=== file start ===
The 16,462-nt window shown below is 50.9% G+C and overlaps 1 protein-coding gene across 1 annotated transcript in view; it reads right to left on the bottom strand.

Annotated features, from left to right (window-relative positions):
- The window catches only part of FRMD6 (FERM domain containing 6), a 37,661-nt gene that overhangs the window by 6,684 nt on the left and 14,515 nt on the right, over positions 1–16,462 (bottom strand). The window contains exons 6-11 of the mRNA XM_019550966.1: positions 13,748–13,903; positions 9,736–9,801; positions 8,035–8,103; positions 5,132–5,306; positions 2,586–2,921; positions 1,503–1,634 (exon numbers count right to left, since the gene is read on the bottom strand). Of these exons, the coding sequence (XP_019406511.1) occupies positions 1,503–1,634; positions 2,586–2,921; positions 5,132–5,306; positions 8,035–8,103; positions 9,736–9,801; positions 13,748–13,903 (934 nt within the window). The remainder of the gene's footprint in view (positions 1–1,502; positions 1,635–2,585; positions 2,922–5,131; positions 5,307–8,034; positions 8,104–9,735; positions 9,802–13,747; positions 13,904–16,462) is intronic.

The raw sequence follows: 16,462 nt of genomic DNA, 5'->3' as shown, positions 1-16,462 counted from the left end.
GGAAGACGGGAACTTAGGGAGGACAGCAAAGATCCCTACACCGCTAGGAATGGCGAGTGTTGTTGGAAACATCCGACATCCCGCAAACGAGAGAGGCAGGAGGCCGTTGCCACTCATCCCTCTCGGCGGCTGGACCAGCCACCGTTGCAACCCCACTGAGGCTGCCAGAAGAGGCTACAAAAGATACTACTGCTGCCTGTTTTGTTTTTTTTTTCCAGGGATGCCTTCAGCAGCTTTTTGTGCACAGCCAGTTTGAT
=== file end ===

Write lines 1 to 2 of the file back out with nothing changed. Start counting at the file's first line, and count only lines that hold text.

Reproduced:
The 16,462-nt window shown below is 50.9% G+C and overlaps 1 protein-coding gene across 1 annotated transcript in view; it reads right to left on the bottom strand.

Annotated features, from left to right (window-relative positions):